Abused suicide victims showed decreased
gene expression for cortisol
receptor relative to the other people. These results, derived from epigenetics, confirm
that early neglect or abuse alters the HPA axis.
HPA axis.
(A) In this
medial view of the stress-activating system,
the locus coeruleus contains the cell bodies
of norepinephrine (noradrenaline) neurons
(top), and cell bodies of the serotonergic
activating system emanate from the Raphé
nuclei (bottom). (B) When activated, the
HPA system affects mood, thinking, and
indirectly, secretion of cortisol by the
adrenal glands. HPA deactivation begins
when cortisol binds to hypothalamic
receptors.
But independent of serotonin production,
fluoxetine stimulates
both BDNF production and neurogenesis in the hippocampus,
resulting in a net increase in the number of granule cells
depression is accompanied by increased blood
flow and glucose metabolism
in the orbitofrontal cortex, the anterior cingulate cortex,
and the amygdala. Blood flow drops as the symptoms of depression remit when a patient
takes antidepressant medication
CBT
Although we have emphasized the biological cause of depression, once again we
must emphasize that the best treatment need not be a direct biological intervention.
Cognitive-behavioral therapy (CBT) focuses on challenging the reality of the patient’s
beliefs and perceptions. The objective is to identify dysfunctional thoughts and beliefs
that accompany negative emotions and replace them with more realistic ones.
Simply pointing out to a person that the person’s beliefs are faulty is not likely to
be effective, however, because it probably took months or years to develop the beliefs.
The neural circuits underlying the beliefs must be changed, just as the strategies of developing
new ones must be changed. In a real sense, CBT is effective if it can induce
neural plasticity and change brain activity. And in fact, CBT is at least as effective as
medication as a treatment for depression.
prevalence of anxiety disorders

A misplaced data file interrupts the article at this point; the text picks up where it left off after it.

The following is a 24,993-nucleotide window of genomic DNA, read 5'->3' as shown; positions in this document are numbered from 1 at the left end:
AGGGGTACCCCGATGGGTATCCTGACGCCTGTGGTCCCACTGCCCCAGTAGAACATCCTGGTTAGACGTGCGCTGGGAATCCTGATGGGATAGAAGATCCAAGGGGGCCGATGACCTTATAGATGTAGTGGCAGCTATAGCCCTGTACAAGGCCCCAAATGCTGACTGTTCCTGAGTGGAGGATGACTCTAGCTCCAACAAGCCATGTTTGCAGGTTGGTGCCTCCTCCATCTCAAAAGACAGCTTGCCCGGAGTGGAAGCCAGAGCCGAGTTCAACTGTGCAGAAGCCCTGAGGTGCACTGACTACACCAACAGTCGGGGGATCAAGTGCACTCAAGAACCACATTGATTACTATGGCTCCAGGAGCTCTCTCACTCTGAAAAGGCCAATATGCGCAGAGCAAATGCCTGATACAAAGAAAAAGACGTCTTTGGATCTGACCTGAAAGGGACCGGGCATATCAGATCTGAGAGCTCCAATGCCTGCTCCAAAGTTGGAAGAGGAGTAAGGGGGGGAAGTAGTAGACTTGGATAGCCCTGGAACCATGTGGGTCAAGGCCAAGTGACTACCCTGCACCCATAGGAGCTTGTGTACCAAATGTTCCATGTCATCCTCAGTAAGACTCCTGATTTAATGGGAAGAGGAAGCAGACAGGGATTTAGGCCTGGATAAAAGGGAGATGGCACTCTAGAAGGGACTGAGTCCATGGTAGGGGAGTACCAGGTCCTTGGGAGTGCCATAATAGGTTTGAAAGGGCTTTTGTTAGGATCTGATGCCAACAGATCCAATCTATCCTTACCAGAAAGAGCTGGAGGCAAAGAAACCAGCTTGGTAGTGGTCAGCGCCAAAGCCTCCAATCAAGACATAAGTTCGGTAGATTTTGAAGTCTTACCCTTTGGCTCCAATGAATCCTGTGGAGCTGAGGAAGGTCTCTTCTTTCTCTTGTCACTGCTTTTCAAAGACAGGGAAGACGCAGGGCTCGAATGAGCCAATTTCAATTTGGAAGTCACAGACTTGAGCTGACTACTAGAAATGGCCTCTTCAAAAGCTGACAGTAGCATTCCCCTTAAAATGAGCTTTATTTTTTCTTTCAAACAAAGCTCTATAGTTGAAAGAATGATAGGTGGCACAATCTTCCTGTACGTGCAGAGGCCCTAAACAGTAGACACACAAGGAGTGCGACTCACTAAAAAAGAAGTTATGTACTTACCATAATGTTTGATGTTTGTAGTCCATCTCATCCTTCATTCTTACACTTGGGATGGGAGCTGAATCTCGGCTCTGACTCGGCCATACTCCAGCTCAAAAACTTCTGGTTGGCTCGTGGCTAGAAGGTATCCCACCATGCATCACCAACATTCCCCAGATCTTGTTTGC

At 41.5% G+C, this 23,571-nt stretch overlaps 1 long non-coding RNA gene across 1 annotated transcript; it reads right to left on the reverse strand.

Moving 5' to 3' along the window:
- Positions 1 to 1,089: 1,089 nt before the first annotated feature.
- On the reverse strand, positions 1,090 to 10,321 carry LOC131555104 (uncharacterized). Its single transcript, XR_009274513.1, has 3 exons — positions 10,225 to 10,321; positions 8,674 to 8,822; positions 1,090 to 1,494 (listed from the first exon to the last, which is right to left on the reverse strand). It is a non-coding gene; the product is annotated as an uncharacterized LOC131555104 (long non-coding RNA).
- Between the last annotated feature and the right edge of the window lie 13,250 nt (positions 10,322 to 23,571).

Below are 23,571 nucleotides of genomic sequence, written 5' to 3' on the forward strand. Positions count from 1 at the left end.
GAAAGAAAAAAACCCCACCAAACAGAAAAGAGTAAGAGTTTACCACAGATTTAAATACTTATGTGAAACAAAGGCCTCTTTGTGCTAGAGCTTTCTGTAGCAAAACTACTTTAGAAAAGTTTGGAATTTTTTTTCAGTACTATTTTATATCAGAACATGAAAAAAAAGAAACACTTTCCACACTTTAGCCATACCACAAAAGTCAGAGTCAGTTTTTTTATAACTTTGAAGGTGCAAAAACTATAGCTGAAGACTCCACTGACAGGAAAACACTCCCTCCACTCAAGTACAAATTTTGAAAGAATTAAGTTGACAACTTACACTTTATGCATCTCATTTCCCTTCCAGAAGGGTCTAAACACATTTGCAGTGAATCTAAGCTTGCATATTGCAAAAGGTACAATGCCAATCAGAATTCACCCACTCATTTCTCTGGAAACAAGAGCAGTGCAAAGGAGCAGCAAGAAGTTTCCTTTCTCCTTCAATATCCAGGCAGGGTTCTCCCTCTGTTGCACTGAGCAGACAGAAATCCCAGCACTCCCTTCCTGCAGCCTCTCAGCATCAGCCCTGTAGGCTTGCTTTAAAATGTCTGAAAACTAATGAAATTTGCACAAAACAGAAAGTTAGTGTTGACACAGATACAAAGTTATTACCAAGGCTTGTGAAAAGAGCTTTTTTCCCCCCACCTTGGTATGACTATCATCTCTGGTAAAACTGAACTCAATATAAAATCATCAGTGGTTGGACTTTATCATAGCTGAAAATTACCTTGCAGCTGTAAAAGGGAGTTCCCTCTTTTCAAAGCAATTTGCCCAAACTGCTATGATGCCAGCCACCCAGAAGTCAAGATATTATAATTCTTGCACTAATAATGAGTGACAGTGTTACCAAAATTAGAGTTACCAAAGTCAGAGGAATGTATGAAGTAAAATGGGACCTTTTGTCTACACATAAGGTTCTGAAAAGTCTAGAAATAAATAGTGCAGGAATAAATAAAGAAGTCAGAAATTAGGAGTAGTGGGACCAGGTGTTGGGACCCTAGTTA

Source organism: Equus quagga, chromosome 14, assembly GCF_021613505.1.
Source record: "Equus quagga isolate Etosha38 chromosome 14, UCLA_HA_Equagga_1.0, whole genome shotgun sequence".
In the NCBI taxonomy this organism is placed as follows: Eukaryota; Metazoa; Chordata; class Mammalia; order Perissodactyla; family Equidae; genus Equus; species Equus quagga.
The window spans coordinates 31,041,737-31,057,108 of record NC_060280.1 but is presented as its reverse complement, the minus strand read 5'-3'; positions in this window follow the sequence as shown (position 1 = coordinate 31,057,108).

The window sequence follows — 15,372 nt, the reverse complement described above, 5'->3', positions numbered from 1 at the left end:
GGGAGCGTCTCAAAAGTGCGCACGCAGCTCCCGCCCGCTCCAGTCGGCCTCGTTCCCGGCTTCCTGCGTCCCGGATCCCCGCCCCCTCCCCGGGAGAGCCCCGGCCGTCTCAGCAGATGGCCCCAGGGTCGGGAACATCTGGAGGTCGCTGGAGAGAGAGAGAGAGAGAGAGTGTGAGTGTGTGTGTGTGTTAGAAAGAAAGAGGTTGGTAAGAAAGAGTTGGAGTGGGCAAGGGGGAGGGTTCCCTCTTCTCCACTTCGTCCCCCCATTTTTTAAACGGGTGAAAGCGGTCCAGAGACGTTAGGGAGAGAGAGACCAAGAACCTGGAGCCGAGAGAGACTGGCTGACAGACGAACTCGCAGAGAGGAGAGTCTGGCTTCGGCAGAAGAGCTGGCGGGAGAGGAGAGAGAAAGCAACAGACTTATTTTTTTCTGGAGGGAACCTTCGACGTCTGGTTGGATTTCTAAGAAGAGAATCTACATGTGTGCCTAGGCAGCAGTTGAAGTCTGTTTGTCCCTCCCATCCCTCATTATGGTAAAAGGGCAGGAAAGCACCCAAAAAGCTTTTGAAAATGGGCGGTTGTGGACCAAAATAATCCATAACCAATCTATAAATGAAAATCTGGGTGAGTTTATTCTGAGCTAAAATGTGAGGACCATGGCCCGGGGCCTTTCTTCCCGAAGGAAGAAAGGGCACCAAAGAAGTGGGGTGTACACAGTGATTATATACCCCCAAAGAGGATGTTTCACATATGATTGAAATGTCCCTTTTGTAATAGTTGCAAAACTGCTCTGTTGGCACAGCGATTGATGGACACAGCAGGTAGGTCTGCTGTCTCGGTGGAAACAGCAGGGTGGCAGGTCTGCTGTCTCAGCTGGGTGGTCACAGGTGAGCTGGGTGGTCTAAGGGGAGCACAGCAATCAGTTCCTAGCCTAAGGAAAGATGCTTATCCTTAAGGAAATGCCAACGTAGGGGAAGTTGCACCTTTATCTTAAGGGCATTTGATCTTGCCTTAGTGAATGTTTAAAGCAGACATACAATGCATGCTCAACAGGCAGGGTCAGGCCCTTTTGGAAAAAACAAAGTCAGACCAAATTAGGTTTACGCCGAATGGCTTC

37.5%
Imaging studies of people with anxiety disorders record
increased baseline activity
in the cingulate cortex and parahippocampal gyrus and an enhanced response to anxiety-
provoking stimuli in the amygdala and prefrontal cortex.
Researchers hypothesize that, because drugs
that enhance the inhibitory transmitter GABA are particularly effective in reducing anxiety,
excessive excitatory neurotransmission may enhance anxiety. But
Pups raised by mothers
that display low levels of licking and grooming
show more anxiety-related behaviors,
including an enhanced corticosterone response in response to mild stressors

show this behavior toward their infants even if they had adoptive mothers
In the case of anxiety disorders, CBT
focuses on challenging the reality of the patients’
obsessions and the behavioral necessity for their compulsions.

The most effective
behavioral therapies expose and reexpose patients to their fears.
It is likely that anxiety disorders are related to GABA systems and abnormally high
levels of blood flow
in the cingulate cortex, amygdala, and parahippocampal
cortex. Treatments aim to reverse the GABAergic abnormalities and to help people
learn to modify their behaviors.
The monoamine systems are abnormal in mood disorders,
cingulate cortex and in the amygdala.
particularly in signal
transduction in postsynaptic cells.
And in depression, abnormally high levels of
blood flow and glucose utilization show up in the
prefrontal and anterior
cingulate cortex and in the amygdala.
Antidepressant treatments aim largely at
normalizing the
monoaminergic systems, which in turn normalizes glucose
utilization.
Schizophrenia is correlated with
abnormalities in dopamine, GABA, and
glutamate systems.
schizophrenia structural abnormalities
Structural abnormalities and low blood-glucose utilization are
observed in both the prefrontal cortex and the temporal cortex.
treatments for schizophrenia
Treatments
emphasize normalizing the dopaminergic abnormalities.
Neurocognitive enhancement
Brainfunction
enhancement by pharmacological,
physiological, or surgical manipulation.